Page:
Today the US Supreme Court rules that there cannot be patents on genomic DNA information (PDF – 139kb), only modified DNA products like cDNA. Note that the decision was effectively unanimous, the opinion was written by Thomas, and Scalia’s concurrent opinion is essentially an admission of ignorance in the specialty field. I have not had time to read the full opinion, but at initial review this seems like a very reasonable result. Naturally occurring DNA sequences are, well, natural. Sequences modified with intent may be patent eligible. It will be interesting to see in the future if discovery of naturally occurring sequences that are identical to patented sequences modified naively to match a natural variant will invalidate patents.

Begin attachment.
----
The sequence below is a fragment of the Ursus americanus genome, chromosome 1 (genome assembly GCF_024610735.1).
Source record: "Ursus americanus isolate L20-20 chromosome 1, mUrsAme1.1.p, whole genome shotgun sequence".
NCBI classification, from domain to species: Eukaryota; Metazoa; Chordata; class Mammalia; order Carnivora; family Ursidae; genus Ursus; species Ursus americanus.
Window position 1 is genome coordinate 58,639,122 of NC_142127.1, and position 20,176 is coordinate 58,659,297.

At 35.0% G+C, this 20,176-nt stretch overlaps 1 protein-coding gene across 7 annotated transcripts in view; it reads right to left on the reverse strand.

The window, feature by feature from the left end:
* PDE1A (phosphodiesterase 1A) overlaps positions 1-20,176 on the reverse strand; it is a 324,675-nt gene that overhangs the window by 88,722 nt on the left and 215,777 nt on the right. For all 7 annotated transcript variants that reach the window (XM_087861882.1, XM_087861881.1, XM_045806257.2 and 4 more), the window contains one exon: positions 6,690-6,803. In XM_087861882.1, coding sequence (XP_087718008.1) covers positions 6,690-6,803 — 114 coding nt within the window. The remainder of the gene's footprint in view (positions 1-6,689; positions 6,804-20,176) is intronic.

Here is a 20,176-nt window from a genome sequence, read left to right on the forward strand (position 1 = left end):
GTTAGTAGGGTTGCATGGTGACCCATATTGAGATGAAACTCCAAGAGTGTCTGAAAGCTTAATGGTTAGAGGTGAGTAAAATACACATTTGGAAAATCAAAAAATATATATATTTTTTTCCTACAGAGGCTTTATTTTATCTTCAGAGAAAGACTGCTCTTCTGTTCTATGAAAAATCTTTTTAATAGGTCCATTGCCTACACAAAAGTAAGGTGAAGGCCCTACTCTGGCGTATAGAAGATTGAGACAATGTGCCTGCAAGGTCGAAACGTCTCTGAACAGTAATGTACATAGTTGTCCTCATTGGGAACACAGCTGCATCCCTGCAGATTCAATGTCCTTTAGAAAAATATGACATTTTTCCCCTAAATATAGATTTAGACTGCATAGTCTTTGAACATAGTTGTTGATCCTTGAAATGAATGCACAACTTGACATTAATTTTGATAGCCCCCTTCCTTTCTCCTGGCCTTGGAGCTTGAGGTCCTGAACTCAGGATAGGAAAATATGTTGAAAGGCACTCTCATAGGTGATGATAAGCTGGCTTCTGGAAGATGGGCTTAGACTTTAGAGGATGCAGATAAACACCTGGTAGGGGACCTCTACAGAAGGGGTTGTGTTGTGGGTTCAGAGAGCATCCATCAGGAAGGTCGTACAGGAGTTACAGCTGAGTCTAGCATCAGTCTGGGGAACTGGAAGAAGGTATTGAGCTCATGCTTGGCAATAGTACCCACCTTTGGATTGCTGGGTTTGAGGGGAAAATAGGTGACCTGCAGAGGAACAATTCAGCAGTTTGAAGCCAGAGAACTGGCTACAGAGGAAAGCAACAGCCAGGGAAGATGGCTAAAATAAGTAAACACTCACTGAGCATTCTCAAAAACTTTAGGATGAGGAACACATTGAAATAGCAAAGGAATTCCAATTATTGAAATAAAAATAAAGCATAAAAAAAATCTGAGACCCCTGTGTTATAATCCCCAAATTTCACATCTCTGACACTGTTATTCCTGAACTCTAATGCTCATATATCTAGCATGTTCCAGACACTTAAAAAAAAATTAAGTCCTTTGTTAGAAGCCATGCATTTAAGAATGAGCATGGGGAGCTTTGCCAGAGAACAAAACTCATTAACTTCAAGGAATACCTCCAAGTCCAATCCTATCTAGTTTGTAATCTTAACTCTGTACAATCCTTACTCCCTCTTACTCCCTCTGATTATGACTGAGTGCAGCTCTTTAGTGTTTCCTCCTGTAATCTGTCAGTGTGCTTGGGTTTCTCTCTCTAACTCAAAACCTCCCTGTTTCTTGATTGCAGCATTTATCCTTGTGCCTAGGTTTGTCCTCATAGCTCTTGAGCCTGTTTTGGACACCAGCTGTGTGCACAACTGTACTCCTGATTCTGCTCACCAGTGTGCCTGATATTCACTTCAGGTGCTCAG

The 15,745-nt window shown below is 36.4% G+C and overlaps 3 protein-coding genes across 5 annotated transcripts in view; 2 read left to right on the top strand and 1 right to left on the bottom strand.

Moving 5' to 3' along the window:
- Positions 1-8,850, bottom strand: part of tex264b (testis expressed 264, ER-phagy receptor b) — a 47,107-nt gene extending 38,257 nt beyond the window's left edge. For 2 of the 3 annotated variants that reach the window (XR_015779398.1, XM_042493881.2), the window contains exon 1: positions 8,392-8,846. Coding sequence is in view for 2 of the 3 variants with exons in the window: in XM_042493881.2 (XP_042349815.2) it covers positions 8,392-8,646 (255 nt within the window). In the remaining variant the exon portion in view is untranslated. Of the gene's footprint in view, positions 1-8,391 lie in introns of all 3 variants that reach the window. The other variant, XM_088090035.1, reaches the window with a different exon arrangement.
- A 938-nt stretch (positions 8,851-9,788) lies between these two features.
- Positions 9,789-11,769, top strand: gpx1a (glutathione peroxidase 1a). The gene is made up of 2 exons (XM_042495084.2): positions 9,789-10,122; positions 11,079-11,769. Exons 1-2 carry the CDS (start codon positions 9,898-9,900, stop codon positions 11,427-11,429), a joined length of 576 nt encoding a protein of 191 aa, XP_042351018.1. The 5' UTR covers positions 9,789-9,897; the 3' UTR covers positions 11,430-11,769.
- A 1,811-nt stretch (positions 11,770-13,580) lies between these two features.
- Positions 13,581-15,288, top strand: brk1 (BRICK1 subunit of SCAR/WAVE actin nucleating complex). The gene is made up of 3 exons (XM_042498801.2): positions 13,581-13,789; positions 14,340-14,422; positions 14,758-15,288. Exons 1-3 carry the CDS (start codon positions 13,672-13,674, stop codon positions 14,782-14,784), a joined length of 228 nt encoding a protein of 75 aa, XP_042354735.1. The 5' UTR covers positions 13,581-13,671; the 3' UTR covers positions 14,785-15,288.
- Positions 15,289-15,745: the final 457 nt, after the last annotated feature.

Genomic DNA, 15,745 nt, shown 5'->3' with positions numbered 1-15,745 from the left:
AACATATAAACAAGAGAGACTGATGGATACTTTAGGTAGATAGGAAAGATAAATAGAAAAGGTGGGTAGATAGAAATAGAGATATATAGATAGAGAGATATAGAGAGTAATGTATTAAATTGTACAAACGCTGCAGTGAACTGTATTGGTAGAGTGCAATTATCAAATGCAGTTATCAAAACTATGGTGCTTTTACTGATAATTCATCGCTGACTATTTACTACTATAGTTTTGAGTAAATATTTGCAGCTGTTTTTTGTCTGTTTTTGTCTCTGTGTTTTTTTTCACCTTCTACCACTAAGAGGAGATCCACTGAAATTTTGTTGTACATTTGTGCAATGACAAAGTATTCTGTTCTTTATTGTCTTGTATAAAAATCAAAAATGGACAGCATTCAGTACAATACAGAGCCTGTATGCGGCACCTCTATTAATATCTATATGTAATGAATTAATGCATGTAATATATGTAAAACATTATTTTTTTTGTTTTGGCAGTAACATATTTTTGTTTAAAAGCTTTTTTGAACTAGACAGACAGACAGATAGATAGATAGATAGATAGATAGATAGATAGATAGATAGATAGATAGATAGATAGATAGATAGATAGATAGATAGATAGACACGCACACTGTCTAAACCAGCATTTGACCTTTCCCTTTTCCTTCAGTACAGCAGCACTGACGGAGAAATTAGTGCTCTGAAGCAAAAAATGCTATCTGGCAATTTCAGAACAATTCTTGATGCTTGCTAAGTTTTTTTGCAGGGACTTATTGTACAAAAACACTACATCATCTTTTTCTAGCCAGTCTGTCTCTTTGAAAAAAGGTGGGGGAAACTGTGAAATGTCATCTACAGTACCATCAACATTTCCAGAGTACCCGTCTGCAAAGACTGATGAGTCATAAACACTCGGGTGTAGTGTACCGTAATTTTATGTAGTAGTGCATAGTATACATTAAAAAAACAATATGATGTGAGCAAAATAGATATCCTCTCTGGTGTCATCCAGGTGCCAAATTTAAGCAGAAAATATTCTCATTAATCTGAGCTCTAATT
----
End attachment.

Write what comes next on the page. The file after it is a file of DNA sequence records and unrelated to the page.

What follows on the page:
Myriad’s DNA claim falls within the law of nature exception.Myriad’s principal contribution was uncovering the precise location and genetic sequence of the BRCA1 and BRCA2 genes…Myriad did not create or alter either the genetic information encoded in the BCRA1 and BCRA2 genes or the genetic structure of the DNA. It found an important and useful gene, but groundbreaking, innovative, or even brilliant discovery does not by itself satisfy the §101 inquiry…Myriad’s patent descriptions highlight the problem with its claims: They detail the extensive process of discovery, but extensive effort alone is insufficient to satisfy §101’s demands. Myriad’s claims are not saved by the fact that isolating DNA from the human genome severs the chemical bonds that bind gene molecules together. – SCOTUS (PDF -139kb)